RAVEN Cortez was supposed to be one of the next big things in Philippine basketball.
At 6-foot-7, the teen center was highly coveted by scouts who expected him to dominate in the foreseeable future alongside the likes of Kai Sotto of Ateneo and Carl Tamayo of National University-Nazareth School.
His performance for La Salle Zobel validated that claim, which was further reinforced by his stellar showing for the Gilas Pilipinas Youth team alongside AJ Edu, Sotto, and Tamayo in their international travails.
Then a knee injury derailed that rise back in 2018.
Two years later, Sotto is now the first international player to be signed in the groundbreaking NBA G League Ignite team while Tamayo, armed with two Finals MVP trophies, begins his collegiate career as one of the bluechip catches of University of the Philippines.
Cortez is starting afresh, yet you'll never get a sense of jealousy from the 17-year-old.
"I'm happy for Kai. I'm proud of him for getting in the G League and I will always support him. It's the same with Carl and I'm excited to face off against him," he said.
Cortez said he's genuinely happy for his peers' progresses. After all, he knows that this is not a sprint but a marathon.
"For me naman, I'm just focused on getting back and doing the best that I can for my team," he said.
Cortez has committed to La Salle for his collegiate career, guaranteeing that he'll stay in green after wrapping up his high school studies. That decision to him was a no brainer.
"Loyalty is important to me," he said. "I have been a Lasallian since I was Grade 7, so I can say na I would not be the person and player I am today if not because of the values that I got from La Salle."
Academics is also a priority for Cortez, who is planning to take up civil engineering once he moves to Taft, saying, "I personally think that education is a major factor in my decision, and I think La Salle best fits the course I have in mind."
He has one more year left at La Salle Zobel, which he hopes to play before his ascent to the seniors team. That one more year in the juniors division will be crucial in rebuilding his confidence as he seeks to recapture his old form before moving up to college.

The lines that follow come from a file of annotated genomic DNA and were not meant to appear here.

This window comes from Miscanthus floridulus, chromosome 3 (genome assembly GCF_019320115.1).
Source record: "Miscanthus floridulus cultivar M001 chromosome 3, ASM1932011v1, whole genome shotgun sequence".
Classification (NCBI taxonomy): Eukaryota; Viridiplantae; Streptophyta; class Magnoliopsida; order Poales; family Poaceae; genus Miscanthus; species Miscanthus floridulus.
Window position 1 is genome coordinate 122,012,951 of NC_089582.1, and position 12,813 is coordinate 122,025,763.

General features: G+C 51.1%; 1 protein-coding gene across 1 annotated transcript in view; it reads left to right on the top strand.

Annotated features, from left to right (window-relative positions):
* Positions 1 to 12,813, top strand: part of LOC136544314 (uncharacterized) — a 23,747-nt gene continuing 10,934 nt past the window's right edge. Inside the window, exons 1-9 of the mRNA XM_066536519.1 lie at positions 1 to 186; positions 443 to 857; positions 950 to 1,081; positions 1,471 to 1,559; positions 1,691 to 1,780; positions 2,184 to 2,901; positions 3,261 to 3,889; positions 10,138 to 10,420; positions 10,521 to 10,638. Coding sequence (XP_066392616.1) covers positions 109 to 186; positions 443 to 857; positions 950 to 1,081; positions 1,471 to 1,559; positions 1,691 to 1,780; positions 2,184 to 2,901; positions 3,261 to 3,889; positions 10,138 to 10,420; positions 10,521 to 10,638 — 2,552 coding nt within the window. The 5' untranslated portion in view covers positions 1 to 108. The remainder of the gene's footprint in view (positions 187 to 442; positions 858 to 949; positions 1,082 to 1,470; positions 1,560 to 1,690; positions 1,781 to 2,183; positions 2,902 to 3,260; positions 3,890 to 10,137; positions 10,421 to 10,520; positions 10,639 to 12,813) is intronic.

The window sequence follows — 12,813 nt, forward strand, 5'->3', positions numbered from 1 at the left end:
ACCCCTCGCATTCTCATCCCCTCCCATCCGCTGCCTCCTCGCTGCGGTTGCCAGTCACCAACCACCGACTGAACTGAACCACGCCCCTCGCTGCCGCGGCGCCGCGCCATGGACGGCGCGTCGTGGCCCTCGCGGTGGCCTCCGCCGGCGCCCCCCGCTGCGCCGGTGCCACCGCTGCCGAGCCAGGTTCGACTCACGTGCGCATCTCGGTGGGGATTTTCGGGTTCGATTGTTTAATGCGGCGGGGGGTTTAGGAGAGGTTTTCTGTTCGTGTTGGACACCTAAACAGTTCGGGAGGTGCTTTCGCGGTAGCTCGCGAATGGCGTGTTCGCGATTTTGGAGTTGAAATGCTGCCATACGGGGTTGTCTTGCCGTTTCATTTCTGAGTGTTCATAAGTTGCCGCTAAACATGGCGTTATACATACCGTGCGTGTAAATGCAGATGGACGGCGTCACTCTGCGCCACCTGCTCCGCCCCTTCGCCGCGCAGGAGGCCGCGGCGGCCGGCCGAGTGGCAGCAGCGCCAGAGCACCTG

Everybody saw how good he was - and how much better he could be.
A fixture in the national team, Cortez was a capable banger down low, one worthy rival to the likes of Sotto and Tamayo. But he took a step back when he went down with a right knee injury during the Philippines' bronze medal game against China in the 2018 Fiba Under-18 Asian Championship in Thailand.
Ruled as an MCL sprain, Cortez still tried to play through the pain, willing himself to show up for the Junior Archerns in UAAP Season 81 whe he averaged 9.3 points, 8.7 rebounds, 2.0 blocks, and 1.7 assists in three games. That was until his body gave out and he was forced to miss the remainder of the season.
It turned out his injury was far worse: an ACL tear. Come May 2019, he underwent surgery which ultimately forced him to miss UAAP Season 82.
Recovery was hard, the long layoff harder. But the kid persevered.
"It was hard and challenging for me, especially when you are used to playing basketball everyday. Parang na-take away sa iyo yung sport na gusto mo," said Cortez, whose last official game came in the 2019 Slam Rising Stars Classic in March last year. "After my surgery, I had to follow recovery procedures administered by Dr. (George) Canlas."
Cortez was finally granted clearance to play came March. Unfortunately, it was then when the global COVID-19 pandemic struck.
Nineteen months is far too long for any athlete not to be on the hardcourt. Yet if there's a thing Cortez learned through his recovery process, it's patience.
"Since there is a pandemic, na-stop na naman yung pagbalik ko. But I have been doing home workouts naman through Zoom meetings with my team," he said.
Despite the long inactivity, Cortez is motivated to prove that he's still as good, or maybe even better than he was before his injury. And he's not wasting any time, learning from future teammates in the Green Archers squad.
"The team is okay. They are accommodating and I am learning a lot from them, especially from the veterans and the coaches," said Cortez, who relishes working out with seniors led by Justine Baltazar, as well fellow bluechip recruits Kevin Quiambao and Jonnel Policarpio.
"It's also helping me prepare and adjust na kung paano ang training and environment when it comes to college basketball. And meeting coach Derrick (Pumaren) and the La Salle management only added to my excitement.
"With the experiences that I get from practicing with the Green Archers, I can also share it with my juniors team and help me improve more as a player."
No one wishes serious knee injuries even on their fiercest rivals, but it's the fate that Cortez was dealt with. Don't count this teen big man out. He may have taken a longer time than his contemporaries, but he's driven to get there.